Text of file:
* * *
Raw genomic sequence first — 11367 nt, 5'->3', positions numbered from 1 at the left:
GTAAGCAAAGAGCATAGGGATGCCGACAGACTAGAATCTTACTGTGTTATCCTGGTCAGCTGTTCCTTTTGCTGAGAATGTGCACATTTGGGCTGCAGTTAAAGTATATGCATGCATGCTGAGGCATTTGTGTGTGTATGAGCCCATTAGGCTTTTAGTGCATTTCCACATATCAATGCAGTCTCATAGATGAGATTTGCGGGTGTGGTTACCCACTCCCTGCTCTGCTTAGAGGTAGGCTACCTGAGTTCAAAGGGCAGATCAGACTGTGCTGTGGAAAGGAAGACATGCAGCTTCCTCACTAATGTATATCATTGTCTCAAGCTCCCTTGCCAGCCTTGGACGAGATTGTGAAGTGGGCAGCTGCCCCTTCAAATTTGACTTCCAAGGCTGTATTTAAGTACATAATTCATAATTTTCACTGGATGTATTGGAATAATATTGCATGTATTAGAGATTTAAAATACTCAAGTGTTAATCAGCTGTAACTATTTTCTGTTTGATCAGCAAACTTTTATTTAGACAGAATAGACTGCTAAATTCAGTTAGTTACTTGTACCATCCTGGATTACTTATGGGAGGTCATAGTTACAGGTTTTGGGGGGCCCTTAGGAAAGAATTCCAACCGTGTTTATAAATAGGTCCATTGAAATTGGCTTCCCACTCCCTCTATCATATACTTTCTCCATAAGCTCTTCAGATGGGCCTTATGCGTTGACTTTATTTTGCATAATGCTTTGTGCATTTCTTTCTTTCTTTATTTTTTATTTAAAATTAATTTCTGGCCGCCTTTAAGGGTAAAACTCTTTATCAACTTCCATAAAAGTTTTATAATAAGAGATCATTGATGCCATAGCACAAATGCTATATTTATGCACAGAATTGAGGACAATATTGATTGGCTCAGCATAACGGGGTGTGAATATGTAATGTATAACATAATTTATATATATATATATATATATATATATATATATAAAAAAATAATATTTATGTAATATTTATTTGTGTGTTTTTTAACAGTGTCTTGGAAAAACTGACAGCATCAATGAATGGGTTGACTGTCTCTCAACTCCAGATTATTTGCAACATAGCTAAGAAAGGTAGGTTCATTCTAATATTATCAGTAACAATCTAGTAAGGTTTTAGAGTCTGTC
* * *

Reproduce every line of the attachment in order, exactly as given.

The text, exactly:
Raw genomic sequence first — 11367 nt, 5'->3', positions numbered from 1 at the left:
GTAAGCAAAGAGCATAGGGATGCCGACAGACTAGAATCTTACTGTGTTATCCTGGTCAGCTGTTCCTTTTGCTGAGAATGTGCACATTTGGGCTGCAGTTAAAGTATATGCATGCATGCTGAGGCATTTGTGTGTGTATGAGCCCATTAGGCTTTTAGTGCATTTCCACATATCAATGCAGTCTCATAGATGAGATTTGCGGGTGTGGTTACCCACTCCCTGCTCTGCTTAGAGGTAGGCTACCTGAGTTCAAAGGGCAGATCAGACTGTGCTGTGGAAAGGAAGACATGCAGCTTCCTCACTAATGTATATCATTGTCTCAAGCTCCCTTGCCAGCCTTGGACGAGATTGTGAAGTGGGCAGCTGCCCCTTCAAATTTGACTTCCAAGGCTGTATTTAAGTACATAATTCATAATTTTCACTGGATGTATTGGAATAATATTGCATGTATTAGAGATTTAAAATACTCAAGTGTTAATCAGCTGTAACTATTTTCTGTTTGATCAGCAAACTTTTATTTAGACAGAATAGACTGCTAAATTCAGTTAGTTACTTGTACCATCCTGGATTACTTATGGGAGGTCATAGTTACAGGTTTTGGGGGGCCCTTAGGAAAGAATTCCAACCGTGTTTATAAATAGGTCCATTGAAATTGGCTTCCCACTCCCTCTATCATATACTTTCTCCATAAGCTCTTCAGATGGGCCTTATGCGTTGACTTTATTTTGCATAATGCTTTGTGCATTTCTTTCTTTCTTTATTTTTTATTTAAAATTAATTTCTGGCCGCCTTTAAGGGTAAAACTCTTTATCAACTTCCATAAAAGTTTTATAATAAGAGATCATTGATGCCATAGCACAAATGCTATATTTATGCACAGAATTGAGGACAATATTGATTGGCTCAGCATAACGGGGTGTGAATATGTAATGTATAACATAATTTATATATATATATATATATATATATATATATATAAAAAAATAATATTTATGTAATATTTATTTGTGTGTTTTTTAACAGTGTCTTGGAAAAACTGACAGCATCAATGAATGGGTTGACTGTCTCTCAACTCCAGATTATTTGCAACATAGCTAAGAAAGGTAGGTTCATTCTAATATTATCAGTAACAATCTAGTAAGGTTTTAGAGTCTGTC